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OP-ED: San Carlos: A great place to live ... for people of all ages
June 27, 2014, 05:00 AM By Alisande Rozynko

Alisande Rozynko

North Crestview Park is a unique park at the top of San Carlos with spectacular views of the entire San Francisco Bay all the way to Mount Diablo. It has been used and enjoyed by neighborhood residents of all ages for 40 years.

San Carlos is a mixed generation community and North Crestview Park is enjoyed by young families, single people and elderly couples alike. After all, only 33 percent of households in San Carlos have children under 18, while 35 percent of the families in San Carlos have members that are over 60 [See]. Residents of all ages make San Carlos a great place to live. North Crestview Park attracts people to the neighborhood and makes it a better place to live. It also makes the neighborhood a better place to raise children and makes people want to stay long after their children have grown.

However, Adam Rak and Nicole Bergeron of the San Carlos Elementary School District and Mark Olbert, Ron Collins and Cameron Johnson of the City Council insist that San Carlos is “built around” families with young children. Apparently, a majority of the City Council and the school board believe that retirees, parents with older children, couples without children and singles do not need natural areas or parks to enjoy. They appear to suggest that families without school-age children are to be regarded as second-class citizens.

This attitude is evident in the efforts by the school district and certain members of the City Council to confiscate this 40-year-old park from the Crestview neighborhood and give it to the school district, even though the school district has admitted that viable alternatives are available.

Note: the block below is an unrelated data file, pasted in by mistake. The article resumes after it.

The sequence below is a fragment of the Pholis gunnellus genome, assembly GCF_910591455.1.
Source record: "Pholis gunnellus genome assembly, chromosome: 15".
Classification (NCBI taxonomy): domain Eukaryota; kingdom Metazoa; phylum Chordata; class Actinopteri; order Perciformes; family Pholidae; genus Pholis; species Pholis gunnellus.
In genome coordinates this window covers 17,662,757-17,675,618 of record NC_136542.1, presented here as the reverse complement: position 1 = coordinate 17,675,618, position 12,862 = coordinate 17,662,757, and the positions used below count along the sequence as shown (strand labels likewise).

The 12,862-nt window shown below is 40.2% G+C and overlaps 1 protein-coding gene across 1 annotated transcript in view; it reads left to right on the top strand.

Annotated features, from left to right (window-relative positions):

North Crestview Park was dedicated as a park in 1974 to offset the density in housing that resulted from the Highland Park Development and to ensure that residents in the Crestview neighborhood had sufficient access to park lands. Ironically, North Crestview Park was originally part of School Site 9 that the San Carlos Elementary School District sold to the developer for a profit.

Now the school district wants it back. The school district and certain members of the City Council justify confiscating a 40-year-old park by citing the need to prevent school overcrowding and help traffic flow. Yet Seth Rosenblatt, a member of the San Carlos Elementary School District Board of Trustees, has openly admitted that land is not the issue. Mr. Rosenblatt stated unequivocally that the school district has enough land, the problem is traffic. Yet the school district has done nothing and has no plans to address traffic issues at its current facilities. Watch the morning student dropoff at any of the schools in San Carlos and you will see car after car dropping off one child. The school district’s own traffic study finds that only 6 percent of parents with children at Arundel school, 7 percent of parents with children at Heather elementary and 20 percent of parents with children at Tierra Linda school carpool and that single student occupancy vehicles comprise 74 percent, 62.5 percent and 49 percent at Arundel, Heather and Tierra Linda, respectively.

Sorry, Crestview neighborhood, says the school district: North Crestview Park will be sacrificed so that the school district won’t have to address an issue of their own making and parents won’t be inconvenienced when they drop off their kids at school.

Can the school district and these members of the City Council be right? Can it be that two-thirds of the households of the Crestview neighborhood are not the “families” who count in San Carlos?

Alisande Rozynko is a 19-year resident of San Carlos and one of the founders of Save North Crestview Park. For more information about Save North Crestview Park go to



Tags: school, district, carlos, crestview, children, percent,

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